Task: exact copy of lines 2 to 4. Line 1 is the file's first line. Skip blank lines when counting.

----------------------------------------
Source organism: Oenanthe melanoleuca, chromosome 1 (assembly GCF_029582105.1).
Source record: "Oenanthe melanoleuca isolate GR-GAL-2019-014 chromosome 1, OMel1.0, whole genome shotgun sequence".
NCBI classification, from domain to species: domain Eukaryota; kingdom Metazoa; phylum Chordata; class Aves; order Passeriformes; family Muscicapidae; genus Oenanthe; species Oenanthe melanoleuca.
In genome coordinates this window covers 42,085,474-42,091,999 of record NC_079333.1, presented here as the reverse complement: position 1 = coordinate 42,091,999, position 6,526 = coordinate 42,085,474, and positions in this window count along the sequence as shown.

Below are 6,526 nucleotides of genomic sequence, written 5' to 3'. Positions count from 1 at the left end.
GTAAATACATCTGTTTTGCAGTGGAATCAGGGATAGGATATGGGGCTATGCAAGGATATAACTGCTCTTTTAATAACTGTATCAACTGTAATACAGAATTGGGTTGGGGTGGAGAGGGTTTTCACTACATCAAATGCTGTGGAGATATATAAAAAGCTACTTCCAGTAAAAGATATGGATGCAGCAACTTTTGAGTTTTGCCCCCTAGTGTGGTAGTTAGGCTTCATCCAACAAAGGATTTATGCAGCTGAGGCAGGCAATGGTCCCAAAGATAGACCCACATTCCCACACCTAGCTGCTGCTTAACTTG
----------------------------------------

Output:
Source record: "Oenanthe melanoleuca isolate GR-GAL-2019-014 chromosome 1, OMel1.0, whole genome shotgun sequence".
NCBI classification, from domain to species: domain Eukaryota; kingdom Metazoa; phylum Chordata; class Aves; order Passeriformes; family Muscicapidae; genus Oenanthe; species Oenanthe melanoleuca.
In genome coordinates this window covers 42,085,474-42,091,999 of record NC_079333.1, presented here as the reverse complement: position 1 = coordinate 42,091,999, position 6,526 = coordinate 42,085,474, and positions in this window count along the sequence as shown.